Reflection of sunlight from the Topaz Solar Farm in southern California

June 12th, 2019 |

GOES-17

GOES-17 “Red” Visible (0.64 µm) images [click to play animation | MP4]

1-minute Mesoscale Domain Sector GOES-17 (GOES-West) “Red” Visible (0.64 µm) images (above) revealed a bright reflection of sunlight off the large arrays of solar panels at Topaz Solar Farm in southern California (Google maps) — located between Black Mountain and California Valley — on 12 June 2019. Of particular interest are the vertical “stripes” emanating from the bright reflection signature in the 0.64 µm images, extending both northward and southward from the solar farm. These image artifacts are likely related to saturated ABI detector column amplifiers, due to an excess charge induced by intense sunlight reflection off the large solar panels.

Visible images displayed using McIDAS (below) are in the native GOES-17 satellite projection — removing the re-mapping inherent in the AWIPS images shown above — so the vertical striping artifacts are correctly oriented with respect to how the ABI swaths are scanned.

GOES-17 "Red" Visible (0.64 µm) images [click to play animation | MP4]

GOES-17 “Red” Visible (0.64 µm) images [click to play animation | MP4]

In multi-panel GOES-17 images that showed all 16 ABI bands (below) this reflection signature was apparent in the other visible and in most of the other infrared channels. The reflected energy was so intense that the Shortwave Infrared (3.9 µm) images displayed infrared brightness temperatures of 138.7ºC (411.85 K), the saturation temperature of the 3.9 µm detectors. Another interesting artifact: the so-called “Dark Pixels Around Bright Objects” that appear in the Visible (0.47 µm and 0.64 µm) and Near-Infrared (0.86 µm, 1.61 µm and 2.24 µm) spectral bands.

Multi-panel images of all 16 ABI bands of GOES-17 [click to play animation | MP4]

Multi-panel images of all 16 ABI bands of GOES-17 on 12 June [click to play animation | MP4]

However, note the absence of a solar farm signature in the Cirrus (1.37 µm), Water Vapor (7.3 µm, 6.9 µm and 6.2 µm) and CO2 (13.3 µm) images — the presence of a layer of moisture within the mid-troposphere (centered near the 500 hPa pressure level) absorbed upwelling radiation from the surface, then re-emitted radiation at the colder temperature of that moisture aloft (thereby masking the bright/hot solar farm signature). Plots of Infrared and Water Vapor weighting functions (below) showed significant peaks at higher altitudes (due to the aforementioned layer of mid-tropospheric moisture) for Bands 8, 9, 10 and 16 — while the other Infrared spectral bands had their strongest weighting function peaks at the surface, with minimal contributions from higher altitudes.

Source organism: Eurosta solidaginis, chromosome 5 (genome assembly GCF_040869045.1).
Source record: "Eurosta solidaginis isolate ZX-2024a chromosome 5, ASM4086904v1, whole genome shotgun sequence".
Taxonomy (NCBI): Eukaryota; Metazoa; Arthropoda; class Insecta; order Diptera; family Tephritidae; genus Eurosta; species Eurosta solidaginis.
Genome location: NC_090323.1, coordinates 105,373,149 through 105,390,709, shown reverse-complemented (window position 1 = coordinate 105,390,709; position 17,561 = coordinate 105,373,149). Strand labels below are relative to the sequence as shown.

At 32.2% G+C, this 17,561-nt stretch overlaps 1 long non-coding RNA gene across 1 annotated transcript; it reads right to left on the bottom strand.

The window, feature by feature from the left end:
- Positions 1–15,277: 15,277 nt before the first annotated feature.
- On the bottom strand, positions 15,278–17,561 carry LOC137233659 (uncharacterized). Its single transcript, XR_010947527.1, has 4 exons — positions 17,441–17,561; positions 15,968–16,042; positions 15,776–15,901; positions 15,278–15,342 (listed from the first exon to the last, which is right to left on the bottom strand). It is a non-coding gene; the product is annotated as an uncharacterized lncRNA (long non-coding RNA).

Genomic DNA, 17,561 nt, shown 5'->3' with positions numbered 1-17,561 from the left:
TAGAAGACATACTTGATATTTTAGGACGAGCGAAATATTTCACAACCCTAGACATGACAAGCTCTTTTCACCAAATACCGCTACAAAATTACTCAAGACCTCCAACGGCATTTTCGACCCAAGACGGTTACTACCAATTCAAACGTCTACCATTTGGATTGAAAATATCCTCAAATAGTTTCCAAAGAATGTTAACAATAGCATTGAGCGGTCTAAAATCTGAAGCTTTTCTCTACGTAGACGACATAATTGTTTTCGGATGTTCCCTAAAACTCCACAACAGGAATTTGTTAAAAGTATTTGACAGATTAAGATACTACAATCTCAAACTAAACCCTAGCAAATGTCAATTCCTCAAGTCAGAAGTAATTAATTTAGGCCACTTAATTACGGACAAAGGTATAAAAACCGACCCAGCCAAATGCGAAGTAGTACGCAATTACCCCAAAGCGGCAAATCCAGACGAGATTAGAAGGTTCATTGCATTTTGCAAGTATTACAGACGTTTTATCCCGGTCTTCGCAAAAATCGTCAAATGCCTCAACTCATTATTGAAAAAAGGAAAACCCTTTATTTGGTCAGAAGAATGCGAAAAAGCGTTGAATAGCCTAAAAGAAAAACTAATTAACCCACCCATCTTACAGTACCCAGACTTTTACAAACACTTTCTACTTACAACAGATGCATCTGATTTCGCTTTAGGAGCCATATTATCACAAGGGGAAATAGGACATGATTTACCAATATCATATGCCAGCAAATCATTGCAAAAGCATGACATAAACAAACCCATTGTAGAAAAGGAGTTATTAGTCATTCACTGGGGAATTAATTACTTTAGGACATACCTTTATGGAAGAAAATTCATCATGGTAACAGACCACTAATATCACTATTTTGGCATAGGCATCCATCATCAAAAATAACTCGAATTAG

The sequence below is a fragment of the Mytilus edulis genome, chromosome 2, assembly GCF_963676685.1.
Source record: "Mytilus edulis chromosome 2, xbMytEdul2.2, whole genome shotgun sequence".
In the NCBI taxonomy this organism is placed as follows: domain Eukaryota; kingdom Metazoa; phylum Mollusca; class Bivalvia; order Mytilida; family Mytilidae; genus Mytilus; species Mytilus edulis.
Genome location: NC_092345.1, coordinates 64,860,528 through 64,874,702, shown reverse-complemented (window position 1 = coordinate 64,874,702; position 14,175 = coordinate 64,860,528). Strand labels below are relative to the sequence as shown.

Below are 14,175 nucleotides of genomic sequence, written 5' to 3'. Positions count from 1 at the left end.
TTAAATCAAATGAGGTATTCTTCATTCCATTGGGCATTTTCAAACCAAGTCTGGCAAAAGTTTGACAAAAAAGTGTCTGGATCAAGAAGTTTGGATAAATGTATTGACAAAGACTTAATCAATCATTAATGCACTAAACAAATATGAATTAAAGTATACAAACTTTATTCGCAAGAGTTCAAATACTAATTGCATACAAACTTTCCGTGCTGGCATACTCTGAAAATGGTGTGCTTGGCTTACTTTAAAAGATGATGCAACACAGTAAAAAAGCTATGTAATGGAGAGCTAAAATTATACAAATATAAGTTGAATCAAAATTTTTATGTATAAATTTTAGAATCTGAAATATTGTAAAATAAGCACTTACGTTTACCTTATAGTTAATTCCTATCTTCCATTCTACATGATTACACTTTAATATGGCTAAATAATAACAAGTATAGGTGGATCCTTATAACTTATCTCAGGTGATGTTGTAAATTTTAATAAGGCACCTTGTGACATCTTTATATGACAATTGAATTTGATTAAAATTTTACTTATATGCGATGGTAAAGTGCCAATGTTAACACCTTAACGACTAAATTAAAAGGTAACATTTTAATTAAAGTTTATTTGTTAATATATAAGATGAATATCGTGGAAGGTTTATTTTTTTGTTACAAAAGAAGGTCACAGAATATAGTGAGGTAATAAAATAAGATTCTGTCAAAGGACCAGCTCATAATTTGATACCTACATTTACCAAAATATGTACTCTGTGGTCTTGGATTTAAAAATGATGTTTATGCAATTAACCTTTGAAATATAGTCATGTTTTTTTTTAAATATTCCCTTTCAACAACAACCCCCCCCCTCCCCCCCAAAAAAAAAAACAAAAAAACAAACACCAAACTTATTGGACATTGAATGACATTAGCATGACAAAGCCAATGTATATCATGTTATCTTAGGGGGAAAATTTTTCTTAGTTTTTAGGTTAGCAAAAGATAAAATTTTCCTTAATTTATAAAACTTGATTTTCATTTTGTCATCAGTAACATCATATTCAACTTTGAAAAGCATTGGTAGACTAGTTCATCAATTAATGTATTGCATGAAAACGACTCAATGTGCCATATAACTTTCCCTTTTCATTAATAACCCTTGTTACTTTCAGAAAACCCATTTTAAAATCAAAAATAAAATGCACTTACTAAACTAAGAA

Infrared and Water Vapor weighting functions calculated using rawinsonde data from Vandenberg CA at 00 T on 13 June [click to enlarge]

Infrared and Water Vapor weighting functions calculated using rawinsonde data from Vandenberg Air Force Base CA at 00 UTC on 13 June [click to enlarge]

It is interesting to examine GOES-17 imagery from 5 days earlier (below) — due to a drier air mass over the area on 07 June (with a Total Precpitable Water value of 0.57 inch, vs 0.70 inch on 12 June), a faint signature of the solar farm reflection could even be seen in the Band 4 Cirrus (1.37 µm) imagery.

Multi-panel images of all 16 ABI bands of GOES-17 [click to play animation | MP4]

Multi-panel images of all 16 ABI bands of GOES-17 on 07 June [click to play animation | MP4]

Plots of the Infrared and Water Vapor weighting functions for that earlier day (below) showed higher-altitude peaks for bands 8, 9, 10 and 16 (similar to what was seen in the 12 June case).

Infrared and Water Vapor weighting functions calculated using rawinsonde data from Vandenberg Air Force Base CA at 00 UTC on 08 June [click to enlarge]

Anomalous cutoff low over the Beaufort Sea

June 12th, 2019 |

GOES-17 Mid-leve Water Vapor (6.9 µm, top) and GOES-15 Water Vapor (6.5 µm. bottom) imagess [click to play animation | MP4]

GOES-17 Mid-level Water Vapor (6.9 µm, top) and GOES-15 Water Vapor (6.5 µm. bottom) images [click to play animation | MP4]

A comparison of Water Vapor images from GOES-17 (GOES-West) and GOES-15 Water Vapor images (above) showed the signature of an anomalously-deep closed low that was moving southeastward over the Beaufort Sea north of Alaska during the 11 June – 12 June 2019 period. The images are shown in the native projection of each satellite — GOES-17 is positioned over the Equator at 137.2º W longitude, while GOES-15 is located at 128º W. The improved GOES-17 spatial resolution (2 km at nadir, vs 4 km for GOES-15) and more frequent imaging (every 10 minutes, vs every 30 minutes for GOES-15) allowed for a better depiction of this cutoff low — including smaller-scale features near the center of the broad circulation.

GFS model 500 hPa geopotential height, wind, and standardized height anomaly (source) analyses at 6- hour intervals (below) indicated 500 hPa geopotential height anomaly values reached -3 to -4 sigma (lighter shade of violet) for this cutoff low.

6-hourly GFS 500 hPa geopotential height, wind, and standardized height anomaly [click to enlarge]

6-hourly GFS 500 hPa geopotential height, wind, and standardized height anomaly [click to enlarge]